- Chef Tony Seafood Restaurant
- 101-4600 No. 3 Rd., Richmond
- À la carte dim sum from $4 to $26.80
- Modern Guangdong Cantonese
- Rating System
- Additional Info
- Open seven days, dim sum from 10:00 a.m. to 3 p.m. (10:30 a.m. on weekdays); dinner from 5 to 10 p.m. Reservations essential.
It's not often you see a dim sum restaurant packed with customers at 2:30 p.m. on a weekday. But Chef Tony is no ordinary restaurant. This is a flashy beacon of the new Chinese economy with boldly flavoured, exquisitely prepared Guangdong cuisine to match.
From the outside, Chef Tony looks unassuming. The signage is subtle. Everything changes when you walk through the doors. Elaborate crystal chandeliers hang from scalloped recesses in the ceiling. There's a glowing blue floor-to-ceiling pillar in the middle of the dining room. A jumbo TV screen takes up an entire glossy white-panelled wall. There are four private dinning rooms, some equipped with their own kitchens.
In the front foyer, you'll undoubtedly find some disappointed would-be customers without reservations being turned away. Even those who did call ahead might still have to wait 20 minutes for a table, as we did. (It was a public holiday, granted, but lineups are apparently quite common.) Chef Tony is one of the the most pricey, yet popular, dim sum restaurants in Richmond these days.
You'll also find a showcase of framed photographs featuring chef Tony He posing with movie stars and politicians. In China, the e-commerce magnate is a minor celebrity who owns four Yi Dong restaurants in Guangdong province. He also owns Sea Harbour Seafood Restaurant in Los Angeles and Shanghai, but is no longer associated with Richmond's Sea Harbour, which recently moved to the River Rock Casino. Rumour has it that there is a sordid love story tied to the change in ownership.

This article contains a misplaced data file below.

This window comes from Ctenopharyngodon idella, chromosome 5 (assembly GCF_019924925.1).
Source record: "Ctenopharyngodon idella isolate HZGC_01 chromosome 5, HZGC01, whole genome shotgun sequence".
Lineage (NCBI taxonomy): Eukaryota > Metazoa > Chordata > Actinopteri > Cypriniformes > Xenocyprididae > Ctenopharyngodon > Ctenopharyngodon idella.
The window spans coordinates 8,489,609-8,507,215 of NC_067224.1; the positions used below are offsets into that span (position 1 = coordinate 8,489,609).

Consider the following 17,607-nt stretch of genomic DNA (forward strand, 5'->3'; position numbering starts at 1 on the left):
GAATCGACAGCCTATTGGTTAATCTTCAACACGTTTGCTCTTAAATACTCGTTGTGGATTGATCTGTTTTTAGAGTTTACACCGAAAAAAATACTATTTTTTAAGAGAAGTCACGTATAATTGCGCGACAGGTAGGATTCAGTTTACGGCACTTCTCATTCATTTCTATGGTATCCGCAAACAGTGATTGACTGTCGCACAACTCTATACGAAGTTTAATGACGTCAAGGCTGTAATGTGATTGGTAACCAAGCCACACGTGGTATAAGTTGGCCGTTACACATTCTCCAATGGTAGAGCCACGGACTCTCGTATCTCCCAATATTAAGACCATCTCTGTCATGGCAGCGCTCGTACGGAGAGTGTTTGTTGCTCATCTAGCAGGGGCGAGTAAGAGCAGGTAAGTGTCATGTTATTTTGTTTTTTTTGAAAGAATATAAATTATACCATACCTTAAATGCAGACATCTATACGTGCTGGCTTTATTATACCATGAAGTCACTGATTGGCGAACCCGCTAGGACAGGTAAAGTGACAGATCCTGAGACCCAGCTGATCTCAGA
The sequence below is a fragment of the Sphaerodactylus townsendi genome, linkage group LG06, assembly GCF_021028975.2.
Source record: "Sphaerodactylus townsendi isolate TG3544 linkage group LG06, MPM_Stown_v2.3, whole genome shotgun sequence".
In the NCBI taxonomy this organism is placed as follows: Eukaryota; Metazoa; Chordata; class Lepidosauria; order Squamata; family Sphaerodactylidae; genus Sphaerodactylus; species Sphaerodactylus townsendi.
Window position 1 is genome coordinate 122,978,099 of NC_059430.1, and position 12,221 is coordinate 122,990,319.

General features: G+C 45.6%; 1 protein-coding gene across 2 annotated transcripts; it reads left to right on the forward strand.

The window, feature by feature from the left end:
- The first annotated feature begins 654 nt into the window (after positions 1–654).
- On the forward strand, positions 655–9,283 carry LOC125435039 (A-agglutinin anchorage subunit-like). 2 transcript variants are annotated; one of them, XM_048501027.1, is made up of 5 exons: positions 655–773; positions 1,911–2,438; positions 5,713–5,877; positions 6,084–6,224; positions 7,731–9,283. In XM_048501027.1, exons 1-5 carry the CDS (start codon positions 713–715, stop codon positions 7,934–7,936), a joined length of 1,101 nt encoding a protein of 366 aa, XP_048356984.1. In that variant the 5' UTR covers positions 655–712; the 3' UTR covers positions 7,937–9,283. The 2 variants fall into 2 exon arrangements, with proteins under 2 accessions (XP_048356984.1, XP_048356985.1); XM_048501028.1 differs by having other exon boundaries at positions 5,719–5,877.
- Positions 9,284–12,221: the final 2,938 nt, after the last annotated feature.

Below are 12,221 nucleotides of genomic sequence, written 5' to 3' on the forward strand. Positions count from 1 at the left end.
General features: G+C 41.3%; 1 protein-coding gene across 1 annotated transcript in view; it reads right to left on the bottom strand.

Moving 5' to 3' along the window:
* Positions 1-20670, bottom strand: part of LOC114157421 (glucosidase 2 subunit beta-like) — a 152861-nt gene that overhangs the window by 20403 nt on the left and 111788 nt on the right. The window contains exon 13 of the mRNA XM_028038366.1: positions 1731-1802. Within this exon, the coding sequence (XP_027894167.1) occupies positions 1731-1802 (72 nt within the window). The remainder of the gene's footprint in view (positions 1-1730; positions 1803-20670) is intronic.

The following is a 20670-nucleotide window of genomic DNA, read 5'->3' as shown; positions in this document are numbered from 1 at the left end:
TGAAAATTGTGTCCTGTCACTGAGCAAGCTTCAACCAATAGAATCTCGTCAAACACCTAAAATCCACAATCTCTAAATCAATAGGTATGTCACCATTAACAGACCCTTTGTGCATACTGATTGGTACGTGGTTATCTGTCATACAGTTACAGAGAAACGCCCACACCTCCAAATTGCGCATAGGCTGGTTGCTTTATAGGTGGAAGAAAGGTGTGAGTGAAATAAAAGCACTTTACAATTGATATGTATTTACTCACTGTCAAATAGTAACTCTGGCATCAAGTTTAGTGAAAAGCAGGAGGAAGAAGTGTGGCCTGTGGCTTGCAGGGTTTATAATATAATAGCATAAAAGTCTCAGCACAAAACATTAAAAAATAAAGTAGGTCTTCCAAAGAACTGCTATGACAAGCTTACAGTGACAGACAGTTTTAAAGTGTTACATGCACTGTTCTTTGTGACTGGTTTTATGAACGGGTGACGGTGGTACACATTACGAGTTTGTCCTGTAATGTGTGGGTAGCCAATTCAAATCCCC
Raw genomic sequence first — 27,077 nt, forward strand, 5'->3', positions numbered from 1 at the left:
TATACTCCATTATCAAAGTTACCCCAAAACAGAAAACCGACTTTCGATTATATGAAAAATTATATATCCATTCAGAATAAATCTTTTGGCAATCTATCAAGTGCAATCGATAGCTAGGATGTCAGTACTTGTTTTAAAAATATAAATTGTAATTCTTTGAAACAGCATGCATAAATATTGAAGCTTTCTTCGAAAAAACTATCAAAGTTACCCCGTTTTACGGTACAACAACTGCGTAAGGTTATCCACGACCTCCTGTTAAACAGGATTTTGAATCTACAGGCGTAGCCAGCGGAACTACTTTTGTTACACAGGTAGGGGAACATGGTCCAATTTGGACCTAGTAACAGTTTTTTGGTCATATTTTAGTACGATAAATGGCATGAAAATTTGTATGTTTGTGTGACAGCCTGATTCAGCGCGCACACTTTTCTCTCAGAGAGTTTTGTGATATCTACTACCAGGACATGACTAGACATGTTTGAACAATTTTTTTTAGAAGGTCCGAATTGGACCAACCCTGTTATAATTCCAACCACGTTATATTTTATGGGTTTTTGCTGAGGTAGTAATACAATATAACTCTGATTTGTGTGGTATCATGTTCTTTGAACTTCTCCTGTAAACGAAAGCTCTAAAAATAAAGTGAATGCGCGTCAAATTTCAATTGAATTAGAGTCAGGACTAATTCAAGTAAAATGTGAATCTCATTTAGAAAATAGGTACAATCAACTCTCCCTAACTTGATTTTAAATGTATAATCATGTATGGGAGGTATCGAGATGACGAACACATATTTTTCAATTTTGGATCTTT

The prices, the alleged scandal, the tacky decor – it all screams nouveau riche. Yet Chef Tony's modern cooking is supremely elegant. It's a reflection of Guangdong – the wealthy southern province that neighbours Hong Kong on the Pearl River Delta – and its new economic and cultural clout.
In Canada, when we think of refined Chinese cooking, we tend to think Hong Kong Cantonese. Yes, we have plenty of other regional restaurants, including spicy Sichuan and full-bodied Shanghainese. But subtle Hong Kong Cantonese has long reigned supreme as the most elegant of Chinese cuisines.
Guangdong Cantonese is similar, but different. It shares the same finesse, paying close attention to intricate cutting and carving. But it's more ostentatious, with dishes that incorporate lots of foie gras and truffles. It's also more worldly and open to other regional influences and innovations.
The service is definitely different. In a high-end Hong Kong restaurant, the dishes are typically staggered and served in a progressive order from light to rich. At Chef Tony, the dishes arrive all at once in no discernible order.